I have written an adult book titled (sadly but aptly): Trauma Doesn't Stop at the School Door: Strategies and Solutions for Educators, PreK-12. It is available at Teachers College Press and Amazon as an ebook and paperback. What I have now created, by popular demand, is a set of items that animate the trauma responsive suggestions within the book.
There are many concrete suggestions already within the book that are transportable to a reader's home institution and adjusted for culture and context and circumstances. But, there are other tools that can animate the book and that can be purchased to enable activation of the senses in the ways described and get at naming trauma, the principle of processing in place and the deactivation of the autonomic nervous system. These are all things that can be used -- and should be used -- at the start of school when reopening occurs (whether that is online, in person or in some hybrid fashion).
These new items include a right priced word play book (published by Shires Press and released in mid-late August). This has tongue twisters and a myriad of other word games (spoonerisms) that children and adults can do. It also is effective to make Laugh2Learn a reality. Then there is a feeling alphabet activity set (constructed with Dr. Ed Wang) that works to name positive and negative feelings generated by Covid and racial tensions and uncertainty of our time. This too will be right priced. Then there are trauma responsive tool boxes can children can create or teachers can create with and for children. These come with an instructional guide as to contents and how to use what is in the box. These boxes can vary and should vary depending on the age of the children.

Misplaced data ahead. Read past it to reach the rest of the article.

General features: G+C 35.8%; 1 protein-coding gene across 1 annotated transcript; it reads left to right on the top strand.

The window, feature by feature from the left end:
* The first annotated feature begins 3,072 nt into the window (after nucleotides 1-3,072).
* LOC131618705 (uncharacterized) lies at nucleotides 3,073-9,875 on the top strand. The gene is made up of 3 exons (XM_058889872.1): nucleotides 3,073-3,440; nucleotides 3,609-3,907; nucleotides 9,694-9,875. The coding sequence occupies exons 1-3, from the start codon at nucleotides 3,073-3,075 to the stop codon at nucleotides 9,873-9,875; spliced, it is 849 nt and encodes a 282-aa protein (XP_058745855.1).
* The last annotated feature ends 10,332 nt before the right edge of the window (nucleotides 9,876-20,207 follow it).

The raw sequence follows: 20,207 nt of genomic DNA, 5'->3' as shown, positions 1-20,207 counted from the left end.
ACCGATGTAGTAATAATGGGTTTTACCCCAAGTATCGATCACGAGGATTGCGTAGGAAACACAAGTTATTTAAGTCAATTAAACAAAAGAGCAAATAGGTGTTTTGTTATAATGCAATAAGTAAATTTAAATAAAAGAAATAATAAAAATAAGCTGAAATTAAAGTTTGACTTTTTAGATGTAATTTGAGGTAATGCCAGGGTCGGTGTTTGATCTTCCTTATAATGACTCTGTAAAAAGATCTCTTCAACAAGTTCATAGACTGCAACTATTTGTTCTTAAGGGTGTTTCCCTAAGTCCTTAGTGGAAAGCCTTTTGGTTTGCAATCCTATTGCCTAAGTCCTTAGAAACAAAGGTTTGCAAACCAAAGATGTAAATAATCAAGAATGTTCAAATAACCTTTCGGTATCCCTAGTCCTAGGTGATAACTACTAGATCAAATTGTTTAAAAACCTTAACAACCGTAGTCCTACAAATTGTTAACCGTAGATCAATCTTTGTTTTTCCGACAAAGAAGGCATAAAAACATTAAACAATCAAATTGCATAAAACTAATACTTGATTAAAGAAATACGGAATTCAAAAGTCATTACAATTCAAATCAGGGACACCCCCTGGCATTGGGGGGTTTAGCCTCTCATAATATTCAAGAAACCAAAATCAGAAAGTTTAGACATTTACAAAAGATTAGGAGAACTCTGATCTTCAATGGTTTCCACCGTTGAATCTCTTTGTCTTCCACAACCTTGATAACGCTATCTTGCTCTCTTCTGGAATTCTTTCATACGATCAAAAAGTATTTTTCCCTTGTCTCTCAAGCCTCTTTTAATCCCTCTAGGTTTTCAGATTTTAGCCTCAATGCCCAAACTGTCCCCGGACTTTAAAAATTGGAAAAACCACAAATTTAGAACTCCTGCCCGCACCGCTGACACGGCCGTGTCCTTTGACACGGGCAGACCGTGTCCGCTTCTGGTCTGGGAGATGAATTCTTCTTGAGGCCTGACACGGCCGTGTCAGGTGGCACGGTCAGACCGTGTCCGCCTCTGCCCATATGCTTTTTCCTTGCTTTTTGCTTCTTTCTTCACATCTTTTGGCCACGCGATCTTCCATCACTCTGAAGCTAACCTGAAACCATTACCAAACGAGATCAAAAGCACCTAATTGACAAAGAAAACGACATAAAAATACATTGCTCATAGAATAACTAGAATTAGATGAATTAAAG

All of these items will be available by mid-late August. Details on acquisition to be furnished and pre-orders too. There will be group/school discounts. Visit www.karengrosseducation for details soon. Images appear here in this blog to whet your appetite. And just to be clear: these are priced right and usable by schools and colleges to make the reopening of school -- in an environment filled with trauma -- more effective, smooth and responsive.